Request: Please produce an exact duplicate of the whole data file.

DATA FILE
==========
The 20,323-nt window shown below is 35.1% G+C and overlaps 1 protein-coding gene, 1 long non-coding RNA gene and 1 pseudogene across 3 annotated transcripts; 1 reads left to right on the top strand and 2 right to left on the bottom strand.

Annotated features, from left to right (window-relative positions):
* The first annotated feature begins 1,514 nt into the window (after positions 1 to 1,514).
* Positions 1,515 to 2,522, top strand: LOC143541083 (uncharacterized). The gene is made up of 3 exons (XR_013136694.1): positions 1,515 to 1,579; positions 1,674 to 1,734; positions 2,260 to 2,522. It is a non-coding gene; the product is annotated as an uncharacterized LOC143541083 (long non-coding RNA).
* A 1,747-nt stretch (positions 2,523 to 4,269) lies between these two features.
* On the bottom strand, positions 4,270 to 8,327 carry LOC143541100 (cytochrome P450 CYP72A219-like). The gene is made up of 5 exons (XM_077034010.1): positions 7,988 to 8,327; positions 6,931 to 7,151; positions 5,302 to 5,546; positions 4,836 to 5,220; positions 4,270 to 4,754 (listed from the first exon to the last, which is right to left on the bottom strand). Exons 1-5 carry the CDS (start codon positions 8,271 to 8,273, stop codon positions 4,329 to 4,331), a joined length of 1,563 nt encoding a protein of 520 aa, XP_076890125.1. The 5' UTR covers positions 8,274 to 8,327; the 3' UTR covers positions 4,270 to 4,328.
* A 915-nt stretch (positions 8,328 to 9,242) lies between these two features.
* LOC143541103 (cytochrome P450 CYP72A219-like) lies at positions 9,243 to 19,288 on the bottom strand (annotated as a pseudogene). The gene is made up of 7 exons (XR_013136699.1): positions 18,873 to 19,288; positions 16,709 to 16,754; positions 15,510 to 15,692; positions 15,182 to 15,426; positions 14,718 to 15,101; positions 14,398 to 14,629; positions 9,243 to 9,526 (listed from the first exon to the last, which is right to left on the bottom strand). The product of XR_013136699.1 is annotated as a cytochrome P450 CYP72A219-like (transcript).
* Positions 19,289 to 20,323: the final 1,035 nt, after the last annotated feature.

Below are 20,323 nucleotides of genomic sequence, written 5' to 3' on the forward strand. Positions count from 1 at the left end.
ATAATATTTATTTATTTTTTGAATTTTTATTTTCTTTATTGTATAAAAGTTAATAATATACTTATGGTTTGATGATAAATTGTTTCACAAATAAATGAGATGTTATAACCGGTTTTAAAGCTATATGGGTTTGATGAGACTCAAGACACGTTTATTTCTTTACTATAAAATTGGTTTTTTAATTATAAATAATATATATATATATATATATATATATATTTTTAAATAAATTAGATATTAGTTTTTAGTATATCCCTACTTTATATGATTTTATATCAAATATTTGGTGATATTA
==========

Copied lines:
The 20,323-nt window shown below is 35.1% G+C and overlaps 1 protein-coding gene, 1 long non-coding RNA gene and 1 pseudogene across 3 annotated transcripts; 1 reads left to right on the top strand and 2 right to left on the bottom strand.

Annotated features, from left to right (window-relative positions):
* The first annotated feature begins 1,514 nt into the window (after positions 1 to 1,514).
* Positions 1,515 to 2,522, top strand: LOC143541083 (uncharacterized). The gene is made up of 3 exons (XR_013136694.1): positions 1,515 to 1,579; positions 1,674 to 1,734; positions 2,260 to 2,522. It is a non-coding gene; the product is annotated as an uncharacterized LOC143541083 (long non-coding RNA).
* A 1,747-nt stretch (positions 2,523 to 4,269) lies between these two features.
* On the bottom strand, positions 4,270 to 8,327 carry LOC143541100 (cytochrome P450 CYP72A219-like). The gene is made up of 5 exons (XM_077034010.1): positions 7,988 to 8,327; positions 6,931 to 7,151; positions 5,302 to 5,546; positions 4,836 to 5,220; positions 4,270 to 4,754 (listed from the first exon to the last, which is right to left on the bottom strand). Exons 1-5 carry the CDS (start codon positions 8,271 to 8,273, stop codon positions 4,329 to 4,331), a joined length of 1,563 nt encoding a protein of 520 aa, XP_076890125.1. The 5' UTR covers positions 8,274 to 8,327; the 3' UTR covers positions 4,270 to 4,328.
* A 915-nt stretch (positions 8,328 to 9,242) lies between these two features.
* LOC143541103 (cytochrome P450 CYP72A219-like) lies at positions 9,243 to 19,288 on the bottom strand (annotated as a pseudogene). The gene is made up of 7 exons (XR_013136699.1): positions 18,873 to 19,288; positions 16,709 to 16,754; positions 15,510 to 15,692; positions 15,182 to 15,426; positions 14,718 to 15,101; positions 14,398 to 14,629; positions 9,243 to 9,526 (listed from the first exon to the last, which is right to left on the bottom strand). The product of XR_013136699.1 is annotated as a cytochrome P450 CYP72A219-like (transcript).
* Positions 19,289 to 20,323: the final 1,035 nt, after the last annotated feature.

Below are 20,323 nucleotides of genomic sequence, written 5' to 3' on the forward strand. Positions count from 1 at the left end.
ATAATATTTATTTATTTTTTGAATTTTTATTTTCTTTATTGTATAAAAGTTAATAATATACTTATGGTTTGATGATAAATTGTTTCACAAATAAATGAGATGTTATAACCGGTTTTAAAGCTATATGGGTTTGATGAGACTCAAGACACGTTTATTTCTTTACTATAAAATTGGTTTTTTAATTATAAATAATATATATATATATATATATATATATATTTTTAAATAAATTAGATATTAGTTTTTAGTATATCCCTACTTTATATGATTTTATATCAAATATTTGGTGATATTA